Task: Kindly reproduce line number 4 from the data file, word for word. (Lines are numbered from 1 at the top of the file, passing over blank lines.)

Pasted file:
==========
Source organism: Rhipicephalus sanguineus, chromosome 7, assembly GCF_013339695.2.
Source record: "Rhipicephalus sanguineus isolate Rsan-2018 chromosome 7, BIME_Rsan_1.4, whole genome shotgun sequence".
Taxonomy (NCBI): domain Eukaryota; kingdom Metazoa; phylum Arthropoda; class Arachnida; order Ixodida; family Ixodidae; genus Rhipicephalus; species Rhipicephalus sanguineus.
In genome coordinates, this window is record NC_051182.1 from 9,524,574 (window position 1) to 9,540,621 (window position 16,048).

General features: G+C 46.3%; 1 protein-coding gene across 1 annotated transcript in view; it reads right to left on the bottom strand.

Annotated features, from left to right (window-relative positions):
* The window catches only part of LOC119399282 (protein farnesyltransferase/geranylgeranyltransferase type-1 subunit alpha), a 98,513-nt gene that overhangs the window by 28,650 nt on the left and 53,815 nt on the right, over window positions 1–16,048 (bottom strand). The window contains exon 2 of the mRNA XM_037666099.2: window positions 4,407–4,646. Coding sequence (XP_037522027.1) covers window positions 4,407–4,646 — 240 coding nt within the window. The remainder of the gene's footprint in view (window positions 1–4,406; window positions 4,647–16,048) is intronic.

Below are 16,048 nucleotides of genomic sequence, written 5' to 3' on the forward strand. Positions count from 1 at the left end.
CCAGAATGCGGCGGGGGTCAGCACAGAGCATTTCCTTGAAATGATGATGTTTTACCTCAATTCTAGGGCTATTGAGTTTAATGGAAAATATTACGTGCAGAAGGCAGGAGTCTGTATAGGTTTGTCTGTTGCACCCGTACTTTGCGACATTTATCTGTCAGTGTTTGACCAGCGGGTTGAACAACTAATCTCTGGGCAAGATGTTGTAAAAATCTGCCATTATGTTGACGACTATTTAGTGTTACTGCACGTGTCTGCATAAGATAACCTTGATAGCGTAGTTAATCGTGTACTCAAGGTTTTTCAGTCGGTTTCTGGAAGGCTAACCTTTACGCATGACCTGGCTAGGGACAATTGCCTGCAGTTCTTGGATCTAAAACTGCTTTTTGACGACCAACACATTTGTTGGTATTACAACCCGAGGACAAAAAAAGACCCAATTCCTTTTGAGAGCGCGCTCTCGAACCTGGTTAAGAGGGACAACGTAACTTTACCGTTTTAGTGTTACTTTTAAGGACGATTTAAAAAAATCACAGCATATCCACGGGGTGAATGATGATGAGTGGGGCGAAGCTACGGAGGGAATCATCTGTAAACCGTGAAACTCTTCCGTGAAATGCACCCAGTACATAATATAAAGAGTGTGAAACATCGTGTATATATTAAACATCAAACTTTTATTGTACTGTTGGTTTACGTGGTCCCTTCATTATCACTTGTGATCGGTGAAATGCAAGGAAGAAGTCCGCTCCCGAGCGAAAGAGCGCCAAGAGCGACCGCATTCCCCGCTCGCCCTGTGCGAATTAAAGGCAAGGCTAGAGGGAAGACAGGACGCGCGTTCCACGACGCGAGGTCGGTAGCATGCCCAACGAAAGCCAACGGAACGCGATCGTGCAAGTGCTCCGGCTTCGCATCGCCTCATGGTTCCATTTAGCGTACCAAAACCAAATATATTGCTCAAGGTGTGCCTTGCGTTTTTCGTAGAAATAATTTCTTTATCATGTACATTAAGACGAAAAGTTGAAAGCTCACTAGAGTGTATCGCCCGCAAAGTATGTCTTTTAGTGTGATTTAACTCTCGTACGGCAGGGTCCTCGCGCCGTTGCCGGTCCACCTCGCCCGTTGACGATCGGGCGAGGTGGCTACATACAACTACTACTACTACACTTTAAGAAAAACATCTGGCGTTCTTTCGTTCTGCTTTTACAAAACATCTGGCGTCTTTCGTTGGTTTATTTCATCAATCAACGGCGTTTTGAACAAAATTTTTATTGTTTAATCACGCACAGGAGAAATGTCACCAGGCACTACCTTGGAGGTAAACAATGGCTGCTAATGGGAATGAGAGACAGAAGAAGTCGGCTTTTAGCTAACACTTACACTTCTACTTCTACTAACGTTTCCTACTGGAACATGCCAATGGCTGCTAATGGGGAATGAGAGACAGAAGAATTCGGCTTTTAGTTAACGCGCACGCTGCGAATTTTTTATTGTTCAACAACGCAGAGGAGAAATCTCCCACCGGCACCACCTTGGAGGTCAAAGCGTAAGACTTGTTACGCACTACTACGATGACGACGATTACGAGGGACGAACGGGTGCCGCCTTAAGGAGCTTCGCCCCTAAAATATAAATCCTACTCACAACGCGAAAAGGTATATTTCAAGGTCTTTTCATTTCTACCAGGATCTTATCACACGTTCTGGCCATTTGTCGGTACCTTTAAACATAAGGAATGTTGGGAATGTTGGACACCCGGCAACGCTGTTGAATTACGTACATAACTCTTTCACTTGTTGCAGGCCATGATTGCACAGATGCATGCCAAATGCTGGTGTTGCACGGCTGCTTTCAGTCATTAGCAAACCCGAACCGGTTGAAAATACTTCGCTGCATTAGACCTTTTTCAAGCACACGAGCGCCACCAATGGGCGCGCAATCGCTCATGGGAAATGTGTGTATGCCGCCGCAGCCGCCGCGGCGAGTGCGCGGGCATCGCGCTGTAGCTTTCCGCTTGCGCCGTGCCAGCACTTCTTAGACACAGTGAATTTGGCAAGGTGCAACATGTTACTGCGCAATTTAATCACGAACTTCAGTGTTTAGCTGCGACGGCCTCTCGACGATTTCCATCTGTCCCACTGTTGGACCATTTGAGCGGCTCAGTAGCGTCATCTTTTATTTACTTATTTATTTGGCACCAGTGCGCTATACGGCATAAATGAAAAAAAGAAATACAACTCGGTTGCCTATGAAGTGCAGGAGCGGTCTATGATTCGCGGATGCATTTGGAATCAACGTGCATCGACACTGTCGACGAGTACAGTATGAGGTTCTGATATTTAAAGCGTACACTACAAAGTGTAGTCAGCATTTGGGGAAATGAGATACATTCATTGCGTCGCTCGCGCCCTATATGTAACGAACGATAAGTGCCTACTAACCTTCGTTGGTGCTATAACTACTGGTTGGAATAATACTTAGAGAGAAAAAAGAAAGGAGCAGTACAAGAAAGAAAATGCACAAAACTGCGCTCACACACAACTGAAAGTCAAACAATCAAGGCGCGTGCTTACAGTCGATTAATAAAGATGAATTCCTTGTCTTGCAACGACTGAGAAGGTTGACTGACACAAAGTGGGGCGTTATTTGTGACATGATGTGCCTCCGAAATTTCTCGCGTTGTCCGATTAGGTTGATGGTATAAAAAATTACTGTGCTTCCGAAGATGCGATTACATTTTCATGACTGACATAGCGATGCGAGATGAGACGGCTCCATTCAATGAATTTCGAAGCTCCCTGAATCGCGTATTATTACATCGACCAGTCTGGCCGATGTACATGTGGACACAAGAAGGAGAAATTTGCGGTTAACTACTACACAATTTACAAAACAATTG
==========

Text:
In genome coordinates, this window is record NC_051182.1 from 9,524,574 (window position 1) to 9,540,621 (window position 16,048).